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4-H National Youth Science Day: Drone Discovery

By Staff | Oct 7, 2016

Joshua Arnold, Katie Arnold, and Oscar Stagnaro adjusting the camera for another test flight.

The Pierce County 4-H youth participated in the 9th annual 4-H National Youth Science Day on Tuesday, October 4, as part of National 4-H Week.

This year’s experiment was called Drone Discovery, a hands-on engineering design challenge that explores the science behind drones and how they are being used to solve real world problems. Extension Agent Yolanda Schmidt led 4-H members in various activities introducing flight dynamics and drone technology. 4-Hers learned drone terminology and technology through experimentation, a YouTube video and pictures.

The formula that was followed was a three-step process: define the problem, design a solution, and optimize the design solution.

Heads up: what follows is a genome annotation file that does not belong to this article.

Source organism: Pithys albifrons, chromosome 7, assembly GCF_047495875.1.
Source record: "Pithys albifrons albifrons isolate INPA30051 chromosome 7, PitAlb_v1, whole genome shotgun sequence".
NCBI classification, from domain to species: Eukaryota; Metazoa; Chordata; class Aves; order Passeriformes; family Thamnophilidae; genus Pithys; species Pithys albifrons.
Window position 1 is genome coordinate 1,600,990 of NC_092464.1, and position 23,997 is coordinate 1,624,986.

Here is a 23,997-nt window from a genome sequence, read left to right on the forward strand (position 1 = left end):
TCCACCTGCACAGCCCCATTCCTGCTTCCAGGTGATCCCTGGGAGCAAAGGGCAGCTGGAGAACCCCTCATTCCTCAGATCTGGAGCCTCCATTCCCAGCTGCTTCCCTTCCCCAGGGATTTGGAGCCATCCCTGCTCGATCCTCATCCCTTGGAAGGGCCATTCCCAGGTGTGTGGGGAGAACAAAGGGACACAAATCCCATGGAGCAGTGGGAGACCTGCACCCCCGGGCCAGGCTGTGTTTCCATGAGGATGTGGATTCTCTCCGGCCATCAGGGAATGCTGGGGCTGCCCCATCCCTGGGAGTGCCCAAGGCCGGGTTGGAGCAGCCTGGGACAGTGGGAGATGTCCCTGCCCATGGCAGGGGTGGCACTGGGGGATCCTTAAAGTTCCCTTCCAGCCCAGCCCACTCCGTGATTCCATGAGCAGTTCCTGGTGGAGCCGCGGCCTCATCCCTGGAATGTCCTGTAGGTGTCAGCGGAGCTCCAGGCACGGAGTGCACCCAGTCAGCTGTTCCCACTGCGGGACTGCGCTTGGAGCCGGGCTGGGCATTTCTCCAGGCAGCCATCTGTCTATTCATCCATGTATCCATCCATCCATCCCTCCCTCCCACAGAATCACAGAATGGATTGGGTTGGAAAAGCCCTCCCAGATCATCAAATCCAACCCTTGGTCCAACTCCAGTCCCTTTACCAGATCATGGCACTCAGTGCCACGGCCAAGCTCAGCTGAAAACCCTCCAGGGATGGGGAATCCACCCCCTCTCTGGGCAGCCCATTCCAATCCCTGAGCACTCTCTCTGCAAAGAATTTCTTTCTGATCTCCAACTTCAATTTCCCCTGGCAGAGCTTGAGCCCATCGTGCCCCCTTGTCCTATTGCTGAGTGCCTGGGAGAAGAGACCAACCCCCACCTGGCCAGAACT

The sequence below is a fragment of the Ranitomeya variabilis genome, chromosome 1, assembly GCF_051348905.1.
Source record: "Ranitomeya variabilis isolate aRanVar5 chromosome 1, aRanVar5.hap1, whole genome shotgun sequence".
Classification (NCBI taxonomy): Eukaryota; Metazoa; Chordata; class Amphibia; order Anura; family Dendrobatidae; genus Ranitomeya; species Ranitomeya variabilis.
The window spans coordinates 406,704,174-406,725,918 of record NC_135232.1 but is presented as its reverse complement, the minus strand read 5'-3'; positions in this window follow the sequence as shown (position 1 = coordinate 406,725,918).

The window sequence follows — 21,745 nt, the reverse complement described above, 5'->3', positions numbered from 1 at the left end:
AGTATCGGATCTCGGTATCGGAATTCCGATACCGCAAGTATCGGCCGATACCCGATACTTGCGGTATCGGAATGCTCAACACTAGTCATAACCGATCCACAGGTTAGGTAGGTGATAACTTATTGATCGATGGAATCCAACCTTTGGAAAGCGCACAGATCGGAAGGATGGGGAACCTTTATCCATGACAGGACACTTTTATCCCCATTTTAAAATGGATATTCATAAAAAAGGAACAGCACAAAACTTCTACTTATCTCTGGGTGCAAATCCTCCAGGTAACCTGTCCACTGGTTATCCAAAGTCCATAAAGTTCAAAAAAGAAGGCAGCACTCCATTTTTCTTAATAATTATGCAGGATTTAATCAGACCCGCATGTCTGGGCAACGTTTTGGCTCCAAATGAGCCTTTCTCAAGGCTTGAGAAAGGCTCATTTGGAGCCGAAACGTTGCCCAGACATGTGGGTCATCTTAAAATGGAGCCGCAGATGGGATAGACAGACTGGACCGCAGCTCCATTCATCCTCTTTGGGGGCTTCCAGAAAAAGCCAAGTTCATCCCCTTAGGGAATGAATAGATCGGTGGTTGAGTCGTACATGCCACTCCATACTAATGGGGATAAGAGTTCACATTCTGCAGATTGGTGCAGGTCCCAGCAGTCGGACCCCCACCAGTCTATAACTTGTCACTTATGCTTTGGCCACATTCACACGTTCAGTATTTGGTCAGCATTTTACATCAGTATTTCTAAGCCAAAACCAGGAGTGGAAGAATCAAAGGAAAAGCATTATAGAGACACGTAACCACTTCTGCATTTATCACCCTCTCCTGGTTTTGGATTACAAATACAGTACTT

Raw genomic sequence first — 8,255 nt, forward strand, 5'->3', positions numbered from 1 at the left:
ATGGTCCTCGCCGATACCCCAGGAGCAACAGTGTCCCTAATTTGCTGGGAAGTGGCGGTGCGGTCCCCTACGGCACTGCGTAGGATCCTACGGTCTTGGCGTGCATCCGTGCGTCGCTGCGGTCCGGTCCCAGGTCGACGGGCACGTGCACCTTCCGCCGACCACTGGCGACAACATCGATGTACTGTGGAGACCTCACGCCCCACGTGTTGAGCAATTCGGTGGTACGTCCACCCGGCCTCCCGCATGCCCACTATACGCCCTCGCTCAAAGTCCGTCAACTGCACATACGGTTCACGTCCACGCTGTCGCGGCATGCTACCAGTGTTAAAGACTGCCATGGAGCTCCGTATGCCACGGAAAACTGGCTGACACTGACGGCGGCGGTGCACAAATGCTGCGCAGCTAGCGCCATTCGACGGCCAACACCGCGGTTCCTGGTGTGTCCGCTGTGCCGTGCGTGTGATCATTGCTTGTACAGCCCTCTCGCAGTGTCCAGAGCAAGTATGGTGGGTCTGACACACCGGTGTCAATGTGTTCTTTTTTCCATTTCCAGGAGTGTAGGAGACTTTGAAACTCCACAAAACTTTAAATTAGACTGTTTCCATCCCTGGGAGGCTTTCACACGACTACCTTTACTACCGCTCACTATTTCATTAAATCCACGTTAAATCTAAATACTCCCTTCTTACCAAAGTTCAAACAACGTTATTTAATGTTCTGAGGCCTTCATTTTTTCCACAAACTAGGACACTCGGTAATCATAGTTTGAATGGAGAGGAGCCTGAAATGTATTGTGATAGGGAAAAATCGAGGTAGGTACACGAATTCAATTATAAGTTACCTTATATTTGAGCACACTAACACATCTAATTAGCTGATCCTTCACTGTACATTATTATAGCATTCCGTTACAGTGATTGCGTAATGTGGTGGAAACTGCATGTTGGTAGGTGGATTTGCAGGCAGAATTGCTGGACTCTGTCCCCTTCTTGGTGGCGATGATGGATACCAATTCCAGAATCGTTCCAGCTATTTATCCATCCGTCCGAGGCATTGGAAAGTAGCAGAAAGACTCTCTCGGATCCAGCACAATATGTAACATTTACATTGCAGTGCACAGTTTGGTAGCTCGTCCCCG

There were a total of four experiments that were completed. The first activity included a propcopter, in which 4-Hers propelled using a back and forth rubbing motion with their hands.

“The propcopter just has a propeller, so there is a lot of thrust,” Schmidt explained to the group.

The next activity involved making a foam glider out of a paper plate. The experiment asked 4-Hers to find the best flight pattern by adjusting certain flaps on the glider and trying different throwing speeds.

The group then elevated to a foam drone, a large plane-like structure that had a camera called a keychain sensor attached to it. The 4-Hers flew the drones outside, capturing video with the cameras of their flight patterns. They then were able to view the videos and discuss how they can change their flight to capture better, clearer video.

“They have the most fun just throwing [the plane] around,” Schmidt said. “It’s important to let them play, too.”

The final activity of the day was an experiment on code copters. The kids developed a coding system that was used to instruct their drones their parents where to go and how to move on a mimic cornfield that was taped to the floor. The idea was to use the “drones” to find invasive weeds that were crowding the corn plants.

The group learned about the x- and y-axis, degrees of an angle and coding terminology during this experiment.

“I think [the experiment] went good,” Schmidt said. “I figured that they would enjoy the foam drones and the more hands-on stuff.”

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